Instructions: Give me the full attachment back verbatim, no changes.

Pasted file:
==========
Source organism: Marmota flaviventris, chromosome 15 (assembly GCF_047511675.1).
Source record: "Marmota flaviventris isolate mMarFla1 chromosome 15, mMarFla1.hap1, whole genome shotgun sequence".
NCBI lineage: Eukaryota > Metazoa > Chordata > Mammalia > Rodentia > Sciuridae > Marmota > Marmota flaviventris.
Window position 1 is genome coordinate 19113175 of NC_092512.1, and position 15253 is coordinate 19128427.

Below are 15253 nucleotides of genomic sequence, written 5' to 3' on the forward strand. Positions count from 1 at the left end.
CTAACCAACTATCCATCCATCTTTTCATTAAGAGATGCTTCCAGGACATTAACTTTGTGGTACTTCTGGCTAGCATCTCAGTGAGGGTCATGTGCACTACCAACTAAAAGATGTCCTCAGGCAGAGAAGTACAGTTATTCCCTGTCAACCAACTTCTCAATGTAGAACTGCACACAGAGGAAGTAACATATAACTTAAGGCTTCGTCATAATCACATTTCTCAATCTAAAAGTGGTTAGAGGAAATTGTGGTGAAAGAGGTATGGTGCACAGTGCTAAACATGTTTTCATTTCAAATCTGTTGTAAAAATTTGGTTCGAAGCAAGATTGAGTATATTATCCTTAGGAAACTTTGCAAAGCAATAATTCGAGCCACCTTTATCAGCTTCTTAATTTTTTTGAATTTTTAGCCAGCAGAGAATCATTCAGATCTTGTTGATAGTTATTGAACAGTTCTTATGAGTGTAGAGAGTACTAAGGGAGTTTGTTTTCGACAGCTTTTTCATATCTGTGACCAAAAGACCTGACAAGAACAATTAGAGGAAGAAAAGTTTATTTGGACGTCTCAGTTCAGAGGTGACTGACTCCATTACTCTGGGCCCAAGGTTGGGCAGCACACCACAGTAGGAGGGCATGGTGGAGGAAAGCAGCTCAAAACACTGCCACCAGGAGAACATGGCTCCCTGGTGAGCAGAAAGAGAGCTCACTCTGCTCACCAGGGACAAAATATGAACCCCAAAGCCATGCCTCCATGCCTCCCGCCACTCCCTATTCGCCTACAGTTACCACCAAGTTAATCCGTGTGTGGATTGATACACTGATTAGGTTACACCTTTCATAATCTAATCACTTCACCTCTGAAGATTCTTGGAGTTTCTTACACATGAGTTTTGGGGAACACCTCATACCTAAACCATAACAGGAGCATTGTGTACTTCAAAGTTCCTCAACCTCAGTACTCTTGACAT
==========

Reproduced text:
Source organism: Marmota flaviventris, chromosome 15 (assembly GCF_047511675.1).
Source record: "Marmota flaviventris isolate mMarFla1 chromosome 15, mMarFla1.hap1, whole genome shotgun sequence".
NCBI lineage: Eukaryota > Metazoa > Chordata > Mammalia > Rodentia > Sciuridae > Marmota > Marmota flaviventris.
Window position 1 is genome coordinate 19113175 of NC_092512.1, and position 15253 is coordinate 19128427.

Below are 15253 nucleotides of genomic sequence, written 5' to 3' on the forward strand. Positions count from 1 at the left end.
CTAACCAACTATCCATCCATCTTTTCATTAAGAGATGCTTCCAGGACATTAACTTTGTGGTACTTCTGGCTAGCATCTCAGTGAGGGTCATGTGCACTACCAACTAAAAGATGTCCTCAGGCAGAGAAGTACAGTTATTCCCTGTCAACCAACTTCTCAATGTAGAACTGCACACAGAGGAAGTAACATATAACTTAAGGCTTCGTCATAATCACATTTCTCAATCTAAAAGTGGTTAGAGGAAATTGTGGTGAAAGAGGTATGGTGCACAGTGCTAAACATGTTTTCATTTCAAATCTGTTGTAAAAATTTGGTTCGAAGCAAGATTGAGTATATTATCCTTAGGAAACTTTGCAAAGCAATAATTCGAGCCACCTTTATCAGCTTCTTAATTTTTTTGAATTTTTAGCCAGCAGAGAATCATTCAGATCTTGTTGATAGTTATTGAACAGTTCTTATGAGTGTAGAGAGTACTAAGGGAGTTTGTTTTCGACAGCTTTTTCATATCTGTGACCAAAAGACCTGACAAGAACAATTAGAGGAAGAAAAGTTTATTTGGACGTCTCAGTTCAGAGGTGACTGACTCCATTACTCTGGGCCCAAGGTTGGGCAGCACACCACAGTAGGAGGGCATGGTGGAGGAAAGCAGCTCAAAACACTGCCACCAGGAGAACATGGCTCCCTGGTGAGCAGAAAGAGAGCTCACTCTGCTCACCAGGGACAAAATATGAACCCCAAAGCCATGCCTCCATGCCTCCCGCCACTCCCTATTCGCCTACAGTTACCACCAAGTTAATCCGTGTGTGGATTGATACACTGATTAGGTTACACCTTTCATAATCTAATCACTTCACCTCTGAAGATTCTTGGAGTTTCTTACACATGAGTTTTGGGGAACACCTCATACCTAAACCATAACAGGAGCATTGTGTACTTCAAAGTTCCTCAACCTCAGTACTCTTGACAT